When Frank sold Reliable Construction Heaters, he did so with an eye on working with his kids.
Franklin, the chief operating officer, had been doing lucrative (but repetitive) work for companies such as Citigroup and Barclays in New York and Boston. He started working part-time for Dragon Seats in 2017 while getting his master’s from Columbia Business School, then headed back to Cleveland full-time in 2019. Franklin focuses primarily on business development across the NFL, the NCAA and the ski resort and lifestyle markets.
Frank’s daughter, Molly Floyd, came over from RCH in 2018 to serve as Dragon Seats’ director of operations, “which means I do whatever they tell me to do,” she said, laughing. She handles everything from proposals to invoices to accounts receivables to transportation inventory to graphic design, which allows Dragon Seats to put team logos and advertising on the benches.
“Which has been a total game-changer, by the way,” Franklin said.
To unlock the company’s full sponsorship potential, Frank turned to Jones, a longtime family friend who was hired in 2019 and focuses on both marketing and corporate relationships. Jones’ job is to help sell what the company calls “beachfront real estate” on the plain white benches.
In summer 2021, Dragon Seats finalized a deal with sports marketing giant Learfield, which represents more than 200 colleges and universities. That led to a major contract with DeWalt tools. Problem was, the DeWalt deal came so late, Dragon Seats had to build and deliver 100 benches in 60 days to ensure they were on the sidelines for college football’s opening weekend.
“We lost a lot of sleep,” Frank said. “It was monumental.”
In 2020, the company added a full-time service team to manage all the equipment during games and to service the equipment in the offseason and to help with delivery, installation and onboarding of all equipment. The company also invested in trucks and trailers to bring as much shipping in-house as possible. Around the same time, it added a ski resort/lifestyle team, building relationships with companies such as L.L. Bean and sites including Jackson Hole Mountain Resort in Wyoming.
The pandemic actually boosted Dragon Seats’ ski business, since resorts were looking for ways to draw customers at a time when people are wary of spending too much time indoors with strangers.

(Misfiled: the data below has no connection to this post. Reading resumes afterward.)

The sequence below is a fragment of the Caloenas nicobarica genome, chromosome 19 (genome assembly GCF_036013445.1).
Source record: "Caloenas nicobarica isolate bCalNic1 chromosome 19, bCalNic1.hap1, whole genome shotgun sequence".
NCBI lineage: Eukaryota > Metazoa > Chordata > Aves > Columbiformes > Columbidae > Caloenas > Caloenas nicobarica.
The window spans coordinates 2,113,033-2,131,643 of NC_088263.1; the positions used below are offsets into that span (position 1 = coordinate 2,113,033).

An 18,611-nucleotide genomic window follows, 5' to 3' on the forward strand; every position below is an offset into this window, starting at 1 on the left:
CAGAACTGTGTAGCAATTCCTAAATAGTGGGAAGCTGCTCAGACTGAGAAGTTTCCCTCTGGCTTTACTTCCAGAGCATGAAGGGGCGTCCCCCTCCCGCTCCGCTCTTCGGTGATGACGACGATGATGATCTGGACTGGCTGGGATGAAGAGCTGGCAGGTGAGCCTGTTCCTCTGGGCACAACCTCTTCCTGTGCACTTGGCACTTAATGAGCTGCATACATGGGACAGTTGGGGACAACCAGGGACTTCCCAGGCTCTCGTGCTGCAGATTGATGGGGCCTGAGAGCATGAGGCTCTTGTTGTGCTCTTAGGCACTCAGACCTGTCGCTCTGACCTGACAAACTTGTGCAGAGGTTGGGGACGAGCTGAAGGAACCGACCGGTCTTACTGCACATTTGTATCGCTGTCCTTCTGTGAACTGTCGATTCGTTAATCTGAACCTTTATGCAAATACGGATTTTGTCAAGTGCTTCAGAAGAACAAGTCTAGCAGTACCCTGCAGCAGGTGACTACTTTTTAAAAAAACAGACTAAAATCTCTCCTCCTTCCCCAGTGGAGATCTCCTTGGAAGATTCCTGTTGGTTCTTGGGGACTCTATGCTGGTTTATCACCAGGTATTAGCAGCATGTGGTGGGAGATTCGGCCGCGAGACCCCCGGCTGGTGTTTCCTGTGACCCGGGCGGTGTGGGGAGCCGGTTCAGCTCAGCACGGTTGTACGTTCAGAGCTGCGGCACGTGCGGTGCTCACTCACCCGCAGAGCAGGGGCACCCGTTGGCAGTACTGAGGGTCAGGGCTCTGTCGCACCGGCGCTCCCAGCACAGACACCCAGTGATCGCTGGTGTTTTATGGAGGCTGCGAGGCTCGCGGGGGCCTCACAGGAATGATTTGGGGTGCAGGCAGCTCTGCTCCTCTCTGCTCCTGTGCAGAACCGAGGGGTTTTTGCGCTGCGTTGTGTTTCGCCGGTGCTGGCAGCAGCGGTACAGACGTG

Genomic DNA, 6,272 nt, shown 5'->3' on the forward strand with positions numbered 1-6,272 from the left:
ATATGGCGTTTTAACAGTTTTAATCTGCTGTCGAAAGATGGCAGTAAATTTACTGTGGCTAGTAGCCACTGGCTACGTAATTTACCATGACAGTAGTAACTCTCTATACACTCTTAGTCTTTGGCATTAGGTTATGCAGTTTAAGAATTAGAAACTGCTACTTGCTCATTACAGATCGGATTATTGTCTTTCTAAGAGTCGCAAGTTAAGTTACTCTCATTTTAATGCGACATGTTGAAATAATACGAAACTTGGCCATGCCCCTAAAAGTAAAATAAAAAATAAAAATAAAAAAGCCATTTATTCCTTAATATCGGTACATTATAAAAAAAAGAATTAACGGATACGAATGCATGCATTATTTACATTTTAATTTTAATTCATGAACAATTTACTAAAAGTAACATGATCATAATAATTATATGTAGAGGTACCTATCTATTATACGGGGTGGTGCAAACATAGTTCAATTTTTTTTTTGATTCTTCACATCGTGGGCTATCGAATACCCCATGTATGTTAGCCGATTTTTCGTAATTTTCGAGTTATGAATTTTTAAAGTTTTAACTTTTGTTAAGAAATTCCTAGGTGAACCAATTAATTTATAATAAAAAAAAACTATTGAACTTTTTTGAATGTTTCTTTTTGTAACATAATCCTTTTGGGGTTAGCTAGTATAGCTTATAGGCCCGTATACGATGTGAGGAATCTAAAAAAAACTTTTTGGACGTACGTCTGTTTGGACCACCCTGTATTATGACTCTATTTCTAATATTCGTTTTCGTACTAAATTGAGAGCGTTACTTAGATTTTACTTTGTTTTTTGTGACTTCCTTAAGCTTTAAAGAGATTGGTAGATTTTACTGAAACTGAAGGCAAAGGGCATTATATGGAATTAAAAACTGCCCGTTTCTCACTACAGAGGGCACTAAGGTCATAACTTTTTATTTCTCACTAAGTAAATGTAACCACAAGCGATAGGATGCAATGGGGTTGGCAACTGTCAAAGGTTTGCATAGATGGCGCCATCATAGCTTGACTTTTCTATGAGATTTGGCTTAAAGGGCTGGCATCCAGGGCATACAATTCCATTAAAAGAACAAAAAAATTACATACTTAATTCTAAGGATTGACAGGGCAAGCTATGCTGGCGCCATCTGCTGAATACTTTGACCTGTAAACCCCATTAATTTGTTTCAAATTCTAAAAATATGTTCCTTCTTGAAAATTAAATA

“What ski resorts are selling is an outdoor experience,” Frank said. “Your choices were to get in a car or stay in a bar. Now you can plop down on one of those things and enjoy socializing. The ski resorts have to tell people to go home at night, that’s how comfortable they are. There’s no reason to leave. You can put a server there, or a bar, and it’s revenue generating.”
Many ski resorts have tightened their budgets due to COVID-19, spending most of their cash on snow-making or snow-moving machines. But once they can again focus on the customer experience, they’ll turn to Dragon Seats.
“It’s just a matter of time,” Frank said. “When the first one goes, the rest of them are going to fall. And that will happen in my lifetime.”
As for what’s next, well, some of that depends on customer demand. Frank’s business works like “Field of Dreams” in reverse: If you come, I will build it. You want a 12-foot bench? Fine. A 6-foot bench? Fine. A bench that looks like a zebra? Fine.
“I go back to Bobby Monica,” Frank said. “I say, ‘Tell me what you want,’ and he says, ‘I want a heating system players can sit on.’ A year later, I say, ‘Bobby, tell me what you want.’ He says, ‘I want a device to hang helmets on, so the bladders don’t freeze.’ I say, ‘OK, tell me what you want’ and he says, ‘How about not only a heated bench, but an air conditioned bench?’
“The underlying foundation of this business is: Tell us what you want and we will build it. That’s the fun part. You don’t have to go through a hierarchy with us. We’ll get it done.”